Returning to the top spot in its third week of release, Captain America: The Winter Soldier adds £3.69m in the last seven days, for a 19-day total of £14.62m. That’s enough to put it past the lifetime totals of the original Captain America film (£9.48m) and the first Thor picture (£14.04m). Films in the Marvel Avengers universe have now spent a total of 16 weeks at the summit of the UK box office (not counting Hulk or The Incredible Hulk), grossing a collective £185m.
This is only the second time so far this year that a film has topped the chart with takings of less than £2m – or the third time if Need for Speed‘s preview takings are discounted from its opening tally of £2.01m. The other instance was The Grand Budapest Hotel nabbing the top spot in its third week of play, where it faced an exceptionally weak field of new releases. It’s likely that all films in the market were affected by sunny skies across much of the UK. Families with long Easter holidays to fill, in particular, may have postponed cinema visits until cloudier days materialise.
The genre contender
With Rio 2, Noah and Divergent all hitting cinemas the previous weekend in time for the Easter school holiday, and The Amazing Spider-Man 2 arriving imminently, cinemas paused for breath in the session just ended, with a relatively niche set of new entrants. Hammer followed up its smash The Woman in Black with the more low-key, 1974-set The Quiet Ones, featuring mid-level cast Sam Claflin, Jared Harris and Olivia Cooke. An OK £681,000 debut from a wide 397 screens, including £113,000 in previews, resulted. The Woman in Black began in February 2012 with a much more muscular £3.15m, but that film had much stronger marketable elements, including the Susan Hill source material and star Daniel Radcliffe fresh from Harry Potter glories.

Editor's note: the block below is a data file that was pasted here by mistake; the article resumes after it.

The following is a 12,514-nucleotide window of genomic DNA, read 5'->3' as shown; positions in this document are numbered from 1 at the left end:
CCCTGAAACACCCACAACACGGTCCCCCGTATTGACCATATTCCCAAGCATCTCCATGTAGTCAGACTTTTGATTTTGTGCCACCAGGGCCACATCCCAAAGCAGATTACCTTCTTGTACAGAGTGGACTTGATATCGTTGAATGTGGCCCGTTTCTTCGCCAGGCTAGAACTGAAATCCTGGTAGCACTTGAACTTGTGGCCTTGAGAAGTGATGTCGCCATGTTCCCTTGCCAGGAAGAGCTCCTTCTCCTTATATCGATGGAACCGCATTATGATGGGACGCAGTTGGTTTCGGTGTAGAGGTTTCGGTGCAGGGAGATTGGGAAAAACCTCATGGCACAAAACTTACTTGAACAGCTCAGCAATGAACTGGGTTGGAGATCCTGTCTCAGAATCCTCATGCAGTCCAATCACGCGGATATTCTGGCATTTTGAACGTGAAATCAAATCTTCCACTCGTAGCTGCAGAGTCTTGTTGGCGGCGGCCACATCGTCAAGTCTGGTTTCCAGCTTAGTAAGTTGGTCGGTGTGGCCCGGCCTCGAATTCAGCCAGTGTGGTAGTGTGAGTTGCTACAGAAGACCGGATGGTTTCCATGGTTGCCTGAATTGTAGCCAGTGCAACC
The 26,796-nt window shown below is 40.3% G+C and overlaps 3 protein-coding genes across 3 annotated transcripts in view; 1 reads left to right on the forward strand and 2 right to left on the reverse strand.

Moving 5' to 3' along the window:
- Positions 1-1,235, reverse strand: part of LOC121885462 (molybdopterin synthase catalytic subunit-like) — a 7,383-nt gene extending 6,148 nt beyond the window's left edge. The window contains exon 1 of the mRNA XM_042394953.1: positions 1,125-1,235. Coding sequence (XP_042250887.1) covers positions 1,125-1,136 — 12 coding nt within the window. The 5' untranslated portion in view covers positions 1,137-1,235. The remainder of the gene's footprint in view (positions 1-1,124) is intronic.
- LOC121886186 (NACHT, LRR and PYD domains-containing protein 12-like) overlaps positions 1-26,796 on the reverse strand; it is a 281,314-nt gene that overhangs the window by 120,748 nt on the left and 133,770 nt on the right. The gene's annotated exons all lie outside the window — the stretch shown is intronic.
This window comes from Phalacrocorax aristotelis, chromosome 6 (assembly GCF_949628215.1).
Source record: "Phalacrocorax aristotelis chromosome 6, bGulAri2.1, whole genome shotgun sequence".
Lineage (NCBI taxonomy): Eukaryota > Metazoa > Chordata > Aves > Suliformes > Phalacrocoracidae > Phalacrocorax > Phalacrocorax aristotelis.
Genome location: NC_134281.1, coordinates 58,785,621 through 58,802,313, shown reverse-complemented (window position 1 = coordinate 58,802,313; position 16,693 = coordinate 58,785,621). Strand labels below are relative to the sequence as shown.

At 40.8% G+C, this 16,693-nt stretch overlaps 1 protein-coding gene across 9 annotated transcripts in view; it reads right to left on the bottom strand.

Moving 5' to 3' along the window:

The local hit
Landing a couple of places behind The Quiet Ones, Calvary kicks off with a solid £571,000 from 150 sites, yielding the highest screen average (£3,810) of any film on release. It’s worth noting that a big chunk of that total – €357,000 (£295,000) – comes from cinemas in Ireland, where Calvary delivered the third-biggest opening of the year. (Irish takings are reported by data collectors Rentrak together with the UK as a single territory.)
Comparisons with John Michael McDonagh’s previous film The Guard are tricky, since that film enjoyed a staggered release, debuting in Ireland only with £474,000 from 71 cinemas, including £72,000 in previews, and then six weeks later in the UK with £164,000 from 60 venues. By that time, the Irish gross was already up to £3.34m.Read More…